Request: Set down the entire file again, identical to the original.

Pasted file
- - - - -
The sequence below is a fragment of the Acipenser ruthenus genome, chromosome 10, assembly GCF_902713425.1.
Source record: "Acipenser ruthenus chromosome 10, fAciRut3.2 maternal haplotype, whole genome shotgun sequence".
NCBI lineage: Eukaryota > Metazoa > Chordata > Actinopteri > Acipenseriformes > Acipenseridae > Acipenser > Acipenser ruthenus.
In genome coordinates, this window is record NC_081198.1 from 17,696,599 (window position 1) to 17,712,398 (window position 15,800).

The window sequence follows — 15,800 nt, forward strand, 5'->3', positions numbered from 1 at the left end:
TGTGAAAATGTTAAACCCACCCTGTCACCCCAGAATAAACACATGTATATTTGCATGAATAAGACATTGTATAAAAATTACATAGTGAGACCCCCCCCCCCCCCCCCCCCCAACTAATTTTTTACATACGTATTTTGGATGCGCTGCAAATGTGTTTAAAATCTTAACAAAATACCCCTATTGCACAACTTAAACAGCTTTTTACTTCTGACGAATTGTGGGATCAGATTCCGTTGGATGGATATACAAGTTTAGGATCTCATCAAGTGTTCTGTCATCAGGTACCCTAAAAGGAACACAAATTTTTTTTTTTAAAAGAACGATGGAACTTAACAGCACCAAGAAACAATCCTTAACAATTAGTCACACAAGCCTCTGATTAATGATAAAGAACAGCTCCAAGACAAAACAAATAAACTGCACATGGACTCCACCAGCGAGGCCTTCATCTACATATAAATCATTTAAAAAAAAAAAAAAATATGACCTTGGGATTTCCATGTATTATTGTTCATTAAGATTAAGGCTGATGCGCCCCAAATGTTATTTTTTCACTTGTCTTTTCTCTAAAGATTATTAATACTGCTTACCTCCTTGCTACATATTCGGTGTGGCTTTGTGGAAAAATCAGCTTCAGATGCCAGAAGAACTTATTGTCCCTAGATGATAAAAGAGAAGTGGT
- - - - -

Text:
The sequence below is a fragment of the Acipenser ruthenus genome, chromosome 10, assembly GCF_902713425.1.
Source record: "Acipenser ruthenus chromosome 10, fAciRut3.2 maternal haplotype, whole genome shotgun sequence".
NCBI lineage: Eukaryota > Metazoa > Chordata > Actinopteri > Acipenseriformes > Acipenseridae > Acipenser > Acipenser ruthenus.
In genome coordinates, this window is record NC_081198.1 from 17,696,599 (window position 1) to 17,712,398 (window position 15,800).

The window sequence follows — 15,800 nt, forward strand, 5'->3', positions numbered from 1 at the left end:
TGTGAAAATGTTAAACCCACCCTGTCACCCCAGAATAAACACATGTATATTTGCATGAATAAGACATTGTATAAAAATTACATAGTGAGACCCCCCCCCCCCCCCCCCCCCAACTAATTTTTTACATACGTATTTTGGATGCGCTGCAAATGTGTTTAAAATCTTAACAAAATACCCCTATTGCACAACTTAAACAGCTTTTTACTTCTGACGAATTGTGGGATCAGATTCCGTTGGATGGATATACAAGTTTAGGATCTCATCAAGTGTTCTGTCATCAGGTACCCTAAAAGGAACACAAATTTTTTTTTTTAAAAGAACGATGGAACTTAACAGCACCAAGAAACAATCCTTAACAATTAGTCACACAAGCCTCTGATTAATGATAAAGAACAGCTCCAAGACAAAACAAATAAACTGCACATGGACTCCACCAGCGAGGCCTTCATCTACATATAAATCATTTAAAAAAAAAAAAAAATATGACCTTGGGATTTCCATGTATTATTGTTCATTAAGATTAAGGCTGATGCGCCCCAAATGTTATTTTTTCACTTGTCTTTTCTCTAAAGATTATTAATACTGCTTACCTCCTTGCTACATATTCGGTGTGGCTTTGTGGAAAAATCAGCTTCAGATGCCAGAAGAACTTATTGTCCCTAGATGATAAAAGAGAAGTGGT